In today’s blog I will be showing you how convergence eye exercises can be found everywhere. A great example is holding up your two index fingers and crossing your eyes. You will see that the two images converge into one another, creating a third clearer image.
When doing this, you are using one out of six extra ocular muscles known as the Medialis Rectus. This muscle, which is closest to your nose, turns your eyeball inwards. allowing you to focus on closer images.
Unfortunately for a lot of us, we spend most of our time looking from near, meaning these eye muscles are working for a large portion of the day. Over time, the muscles become weak and stiff making it hard to to focus and track a single object
As long as you have two simple objects, you can converge the eyes so that the two objects merge into a single identical image. For example, you can hold two pens side by side. Because the two images are the same and are next to one another, crossing your eyes allows the two images to merge into a third.
The same principle can be said for any two house hold objects, like tennis balls, money or even photographs. One benefit of using photographs is that they are less boring and can be changed frequently. You can also move from detail to detail on the picture just like the one shown below.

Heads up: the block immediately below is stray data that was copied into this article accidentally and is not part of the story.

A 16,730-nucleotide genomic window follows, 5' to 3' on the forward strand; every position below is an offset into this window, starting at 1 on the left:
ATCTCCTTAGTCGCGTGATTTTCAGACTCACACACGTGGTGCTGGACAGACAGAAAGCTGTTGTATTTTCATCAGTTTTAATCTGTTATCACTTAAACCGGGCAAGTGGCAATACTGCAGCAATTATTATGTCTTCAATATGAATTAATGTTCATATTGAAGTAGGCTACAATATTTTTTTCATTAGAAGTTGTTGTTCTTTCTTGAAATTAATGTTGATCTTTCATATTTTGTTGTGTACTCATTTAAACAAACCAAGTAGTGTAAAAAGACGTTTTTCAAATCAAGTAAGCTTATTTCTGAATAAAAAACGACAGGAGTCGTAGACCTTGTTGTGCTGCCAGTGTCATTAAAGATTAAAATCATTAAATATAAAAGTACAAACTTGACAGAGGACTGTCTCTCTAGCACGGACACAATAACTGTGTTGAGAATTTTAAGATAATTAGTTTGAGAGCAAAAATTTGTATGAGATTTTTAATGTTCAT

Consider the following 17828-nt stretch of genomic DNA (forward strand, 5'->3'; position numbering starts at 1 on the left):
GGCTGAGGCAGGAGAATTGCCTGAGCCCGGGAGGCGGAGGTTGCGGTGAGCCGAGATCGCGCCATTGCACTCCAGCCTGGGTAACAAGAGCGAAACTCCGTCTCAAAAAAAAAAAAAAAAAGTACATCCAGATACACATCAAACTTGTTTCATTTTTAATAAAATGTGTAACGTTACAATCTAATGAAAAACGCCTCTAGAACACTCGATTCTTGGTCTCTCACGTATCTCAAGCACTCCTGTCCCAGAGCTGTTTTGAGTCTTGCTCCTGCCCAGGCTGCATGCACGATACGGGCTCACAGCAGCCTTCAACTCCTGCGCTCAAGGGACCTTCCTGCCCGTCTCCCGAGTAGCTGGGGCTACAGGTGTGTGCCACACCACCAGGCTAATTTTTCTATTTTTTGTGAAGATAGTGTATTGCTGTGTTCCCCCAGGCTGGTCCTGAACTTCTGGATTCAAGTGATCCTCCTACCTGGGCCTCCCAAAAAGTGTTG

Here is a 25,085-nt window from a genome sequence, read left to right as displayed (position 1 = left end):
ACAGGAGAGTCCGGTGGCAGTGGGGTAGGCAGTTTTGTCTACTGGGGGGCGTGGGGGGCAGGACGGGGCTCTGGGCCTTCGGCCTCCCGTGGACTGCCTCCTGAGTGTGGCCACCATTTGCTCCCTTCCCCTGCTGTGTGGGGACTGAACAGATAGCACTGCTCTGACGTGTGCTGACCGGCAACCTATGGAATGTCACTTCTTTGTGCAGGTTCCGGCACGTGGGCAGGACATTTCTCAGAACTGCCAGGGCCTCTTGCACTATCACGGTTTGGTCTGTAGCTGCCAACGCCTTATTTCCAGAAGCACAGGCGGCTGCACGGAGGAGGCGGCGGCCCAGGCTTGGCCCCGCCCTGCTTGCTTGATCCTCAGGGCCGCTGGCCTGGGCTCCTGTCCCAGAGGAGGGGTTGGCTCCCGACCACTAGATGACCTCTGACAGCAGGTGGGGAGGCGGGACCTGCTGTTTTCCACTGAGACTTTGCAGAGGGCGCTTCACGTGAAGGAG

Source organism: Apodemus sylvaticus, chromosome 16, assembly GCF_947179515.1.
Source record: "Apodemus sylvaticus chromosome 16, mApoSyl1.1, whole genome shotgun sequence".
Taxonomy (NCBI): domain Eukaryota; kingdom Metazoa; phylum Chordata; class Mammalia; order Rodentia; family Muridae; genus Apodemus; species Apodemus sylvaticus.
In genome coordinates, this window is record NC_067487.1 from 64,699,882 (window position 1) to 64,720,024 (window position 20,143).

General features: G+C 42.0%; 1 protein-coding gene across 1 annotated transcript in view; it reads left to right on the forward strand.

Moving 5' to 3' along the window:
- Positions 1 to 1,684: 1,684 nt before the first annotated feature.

When converging the two images into one, the aim is to hold it for around 5-10minutes. In the mean time, you can shift (move the focus of the eye) from a particular detail in the photo to another. For example, you can shift from Richard’s left eye to right eye, then his chin and repeat the same on my face.
By placing several images side by side on a sheet of paper, you can move between the different images. A great example of this can be found in the Presbyopia chart located in our resources section.
You can see it takes some skill and practice before you become an expert at this and it will be harder for some than others, but it is important to take it easy at first. Only try a few minutes at a time and then build up to the longer periods of holding a single object.
You will also want to try our Eye Muscle Exercises as a way of preventing strain and helping keep balance of muscular eye strength.
Please use the comment box below or email me at email@example.com to let me know how you get on with the eye exercises and if you find any interesting new ways of doing them 🙂
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Good luck with your eye exercises and happy healing! 🙂